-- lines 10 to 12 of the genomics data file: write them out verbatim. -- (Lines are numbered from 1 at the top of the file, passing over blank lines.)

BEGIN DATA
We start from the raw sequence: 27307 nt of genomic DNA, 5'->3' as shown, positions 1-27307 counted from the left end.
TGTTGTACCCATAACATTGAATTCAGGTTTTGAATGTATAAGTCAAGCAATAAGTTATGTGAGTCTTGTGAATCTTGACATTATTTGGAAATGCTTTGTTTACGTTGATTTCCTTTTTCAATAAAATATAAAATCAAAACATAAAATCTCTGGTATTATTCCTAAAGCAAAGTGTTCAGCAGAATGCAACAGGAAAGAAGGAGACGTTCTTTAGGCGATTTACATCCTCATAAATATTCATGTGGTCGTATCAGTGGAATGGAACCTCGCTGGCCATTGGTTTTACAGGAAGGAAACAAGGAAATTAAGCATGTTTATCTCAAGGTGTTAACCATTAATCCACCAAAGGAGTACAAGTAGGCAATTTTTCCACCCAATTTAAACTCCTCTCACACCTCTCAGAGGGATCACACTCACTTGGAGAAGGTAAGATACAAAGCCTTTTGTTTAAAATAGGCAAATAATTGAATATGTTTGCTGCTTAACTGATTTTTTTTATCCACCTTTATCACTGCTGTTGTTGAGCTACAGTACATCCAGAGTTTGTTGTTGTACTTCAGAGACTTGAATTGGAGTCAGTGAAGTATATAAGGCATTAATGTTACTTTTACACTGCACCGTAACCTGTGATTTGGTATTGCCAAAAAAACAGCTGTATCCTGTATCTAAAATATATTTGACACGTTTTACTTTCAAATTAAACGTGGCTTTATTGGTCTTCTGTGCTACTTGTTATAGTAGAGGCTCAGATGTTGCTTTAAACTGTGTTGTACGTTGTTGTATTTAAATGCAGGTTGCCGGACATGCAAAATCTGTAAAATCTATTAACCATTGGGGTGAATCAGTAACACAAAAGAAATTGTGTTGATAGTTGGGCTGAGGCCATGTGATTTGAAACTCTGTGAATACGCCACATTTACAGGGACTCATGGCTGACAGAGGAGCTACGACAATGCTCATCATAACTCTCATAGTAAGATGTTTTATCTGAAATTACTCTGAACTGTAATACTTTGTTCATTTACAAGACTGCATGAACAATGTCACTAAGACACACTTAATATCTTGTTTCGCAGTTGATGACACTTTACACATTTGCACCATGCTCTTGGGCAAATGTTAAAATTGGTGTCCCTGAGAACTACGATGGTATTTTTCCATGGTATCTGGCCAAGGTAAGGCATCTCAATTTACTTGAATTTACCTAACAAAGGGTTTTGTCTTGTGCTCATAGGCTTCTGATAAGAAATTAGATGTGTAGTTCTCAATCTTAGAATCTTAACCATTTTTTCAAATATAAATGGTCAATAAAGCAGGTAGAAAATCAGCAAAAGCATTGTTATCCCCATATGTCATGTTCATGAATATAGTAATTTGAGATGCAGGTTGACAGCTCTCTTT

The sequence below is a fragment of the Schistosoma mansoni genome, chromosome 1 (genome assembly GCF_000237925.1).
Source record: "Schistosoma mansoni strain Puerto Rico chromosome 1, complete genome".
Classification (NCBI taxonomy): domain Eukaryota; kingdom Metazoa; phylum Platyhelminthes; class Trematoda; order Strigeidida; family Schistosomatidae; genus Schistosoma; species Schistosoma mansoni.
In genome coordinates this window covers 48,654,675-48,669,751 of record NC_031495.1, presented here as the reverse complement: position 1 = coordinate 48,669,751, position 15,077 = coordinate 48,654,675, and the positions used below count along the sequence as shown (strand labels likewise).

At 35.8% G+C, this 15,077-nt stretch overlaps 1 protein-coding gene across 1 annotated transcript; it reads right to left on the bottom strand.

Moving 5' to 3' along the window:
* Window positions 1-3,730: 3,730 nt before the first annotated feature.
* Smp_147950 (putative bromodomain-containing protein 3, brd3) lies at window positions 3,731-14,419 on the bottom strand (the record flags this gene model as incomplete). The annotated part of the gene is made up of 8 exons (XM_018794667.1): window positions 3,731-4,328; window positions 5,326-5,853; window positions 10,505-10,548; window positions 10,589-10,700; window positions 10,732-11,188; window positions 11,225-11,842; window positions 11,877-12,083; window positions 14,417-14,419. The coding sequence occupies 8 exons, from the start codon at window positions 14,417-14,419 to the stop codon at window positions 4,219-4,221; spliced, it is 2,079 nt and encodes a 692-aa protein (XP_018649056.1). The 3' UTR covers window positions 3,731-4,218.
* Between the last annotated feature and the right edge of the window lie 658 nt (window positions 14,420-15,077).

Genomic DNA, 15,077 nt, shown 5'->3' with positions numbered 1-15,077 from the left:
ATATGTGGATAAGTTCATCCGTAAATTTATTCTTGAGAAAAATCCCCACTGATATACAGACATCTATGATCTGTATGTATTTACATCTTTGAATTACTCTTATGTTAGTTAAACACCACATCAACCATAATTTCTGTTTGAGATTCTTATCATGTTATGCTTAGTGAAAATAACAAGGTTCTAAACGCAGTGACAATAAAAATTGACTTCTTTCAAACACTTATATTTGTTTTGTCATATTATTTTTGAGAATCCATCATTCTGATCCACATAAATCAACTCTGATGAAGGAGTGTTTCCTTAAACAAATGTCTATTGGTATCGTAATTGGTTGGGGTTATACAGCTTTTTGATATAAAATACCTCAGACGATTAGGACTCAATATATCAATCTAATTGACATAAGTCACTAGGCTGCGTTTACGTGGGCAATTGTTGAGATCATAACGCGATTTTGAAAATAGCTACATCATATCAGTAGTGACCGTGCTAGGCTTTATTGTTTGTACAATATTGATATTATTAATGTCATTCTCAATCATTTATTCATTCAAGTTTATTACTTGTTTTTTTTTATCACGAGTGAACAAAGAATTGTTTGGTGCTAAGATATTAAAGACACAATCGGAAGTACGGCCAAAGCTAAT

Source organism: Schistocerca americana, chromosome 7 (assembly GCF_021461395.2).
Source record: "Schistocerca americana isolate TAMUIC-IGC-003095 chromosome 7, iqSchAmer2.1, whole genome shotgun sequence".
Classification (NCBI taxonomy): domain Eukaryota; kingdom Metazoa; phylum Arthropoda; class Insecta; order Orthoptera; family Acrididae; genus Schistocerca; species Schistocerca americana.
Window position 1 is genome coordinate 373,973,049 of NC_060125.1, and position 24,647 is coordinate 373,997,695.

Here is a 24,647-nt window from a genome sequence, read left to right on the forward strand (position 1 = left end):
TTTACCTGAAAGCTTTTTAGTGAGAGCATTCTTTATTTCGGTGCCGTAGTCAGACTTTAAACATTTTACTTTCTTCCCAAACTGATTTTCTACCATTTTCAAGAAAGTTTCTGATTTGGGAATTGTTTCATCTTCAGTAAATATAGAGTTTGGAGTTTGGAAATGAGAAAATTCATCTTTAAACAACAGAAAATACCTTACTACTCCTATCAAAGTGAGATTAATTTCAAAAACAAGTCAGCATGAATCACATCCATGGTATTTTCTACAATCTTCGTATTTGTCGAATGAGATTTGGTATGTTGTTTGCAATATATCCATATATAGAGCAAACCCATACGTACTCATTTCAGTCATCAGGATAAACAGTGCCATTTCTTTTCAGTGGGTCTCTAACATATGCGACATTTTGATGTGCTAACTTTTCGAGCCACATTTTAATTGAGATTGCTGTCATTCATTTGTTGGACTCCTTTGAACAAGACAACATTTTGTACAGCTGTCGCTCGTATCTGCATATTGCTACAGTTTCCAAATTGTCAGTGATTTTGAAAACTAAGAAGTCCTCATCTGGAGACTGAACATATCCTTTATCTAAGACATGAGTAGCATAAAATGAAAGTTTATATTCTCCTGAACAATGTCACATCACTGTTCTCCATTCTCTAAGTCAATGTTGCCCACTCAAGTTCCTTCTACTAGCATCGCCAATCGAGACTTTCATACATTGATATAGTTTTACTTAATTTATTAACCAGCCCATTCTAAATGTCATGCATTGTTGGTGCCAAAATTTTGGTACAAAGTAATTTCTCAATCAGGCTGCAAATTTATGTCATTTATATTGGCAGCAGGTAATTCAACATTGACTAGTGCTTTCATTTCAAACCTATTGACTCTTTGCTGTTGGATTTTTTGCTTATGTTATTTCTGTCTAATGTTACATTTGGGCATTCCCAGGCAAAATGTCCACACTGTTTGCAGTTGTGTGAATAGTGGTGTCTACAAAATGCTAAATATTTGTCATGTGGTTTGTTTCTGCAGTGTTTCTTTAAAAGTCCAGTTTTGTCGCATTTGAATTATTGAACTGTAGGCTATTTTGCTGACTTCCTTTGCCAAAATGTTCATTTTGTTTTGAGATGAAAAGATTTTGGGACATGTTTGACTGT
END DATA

* Smp_147950 (putative bromodomain-containing protein 3, brd3) lies at window positions 3,731-14,419 on the bottom strand (the record flags this gene model as incomplete). The annotated part of the gene is made up of 8 exons (XM_018794667.1): window positions 3,731-4,328; window positions 5,326-5,853; window positions 10,505-10,548; window positions 10,589-10,700; window positions 10,732-11,188; window positions 11,225-11,842; window positions 11,877-12,083; window positions 14,417-14,419. The coding sequence occupies 8 exons, from the start codon at window positions 14,417-14,419 to the stop codon at window positions 4,219-4,221; spliced, it is 2,079 nt and encodes a 692-aa protein (XP_018649056.1). The 3' UTR covers window positions 3,731-4,218.
* Between the last annotated feature and the right edge of the window lie 658 nt (window positions 14,420-15,077).

Genomic DNA, 15,077 nt, shown 5'->3' with positions numbered 1-15,077 from the left: